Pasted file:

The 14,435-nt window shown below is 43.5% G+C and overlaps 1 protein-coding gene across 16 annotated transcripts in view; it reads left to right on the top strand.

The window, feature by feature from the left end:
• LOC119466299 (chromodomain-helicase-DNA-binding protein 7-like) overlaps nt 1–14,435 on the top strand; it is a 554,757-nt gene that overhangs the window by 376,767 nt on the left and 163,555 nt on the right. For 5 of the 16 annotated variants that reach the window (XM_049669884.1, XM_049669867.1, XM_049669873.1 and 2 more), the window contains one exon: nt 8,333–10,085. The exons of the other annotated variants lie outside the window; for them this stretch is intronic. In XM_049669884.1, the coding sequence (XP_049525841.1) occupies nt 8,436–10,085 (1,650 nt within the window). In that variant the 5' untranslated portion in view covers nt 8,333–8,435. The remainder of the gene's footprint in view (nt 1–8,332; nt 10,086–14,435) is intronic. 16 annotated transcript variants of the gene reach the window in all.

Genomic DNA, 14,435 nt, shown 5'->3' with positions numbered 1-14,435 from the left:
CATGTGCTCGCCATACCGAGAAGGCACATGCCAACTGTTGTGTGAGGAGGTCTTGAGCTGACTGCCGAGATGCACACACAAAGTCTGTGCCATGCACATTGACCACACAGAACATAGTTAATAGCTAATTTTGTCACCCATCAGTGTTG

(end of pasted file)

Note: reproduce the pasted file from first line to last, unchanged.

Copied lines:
The 14,435-nt window shown below is 43.5% G+C and overlaps 1 protein-coding gene across 16 annotated transcripts in view; it reads left to right on the top strand.

The window, feature by feature from the left end:
• LOC119466299 (chromodomain-helicase-DNA-binding protein 7-like) overlaps nt 1–14,435 on the top strand; it is a 554,757-nt gene that overhangs the window by 376,767 nt on the left and 163,555 nt on the right. For 5 of the 16 annotated variants that reach the window (XM_049669884.1, XM_049669867.1, XM_049669873.1 and 2 more), the window contains one exon: nt 8,333–10,085. The exons of the other annotated variants lie outside the window; for them this stretch is intronic. In XM_049669884.1, the coding sequence (XP_049525841.1) occupies nt 8,436–10,085 (1,650 nt within the window). In that variant the 5' untranslated portion in view covers nt 8,333–8,435. The remainder of the gene's footprint in view (nt 1–8,332; nt 10,086–14,435) is intronic. 16 annotated transcript variants of the gene reach the window in all.

Genomic DNA, 14,435 nt, shown 5'->3' with positions numbered 1-14,435 from the left:
CATGTGCTCGCCATACCGAGAAGGCACATGCCAACTGTTGTGTGAGGAGGTCTTGAGCTGACTGCCGAGATGCACACACAAAGTCTGTGCCATGCACATTGACCACACAGAACATAGTTAATAGCTAATTTTGTCACCCATCAGTGTTG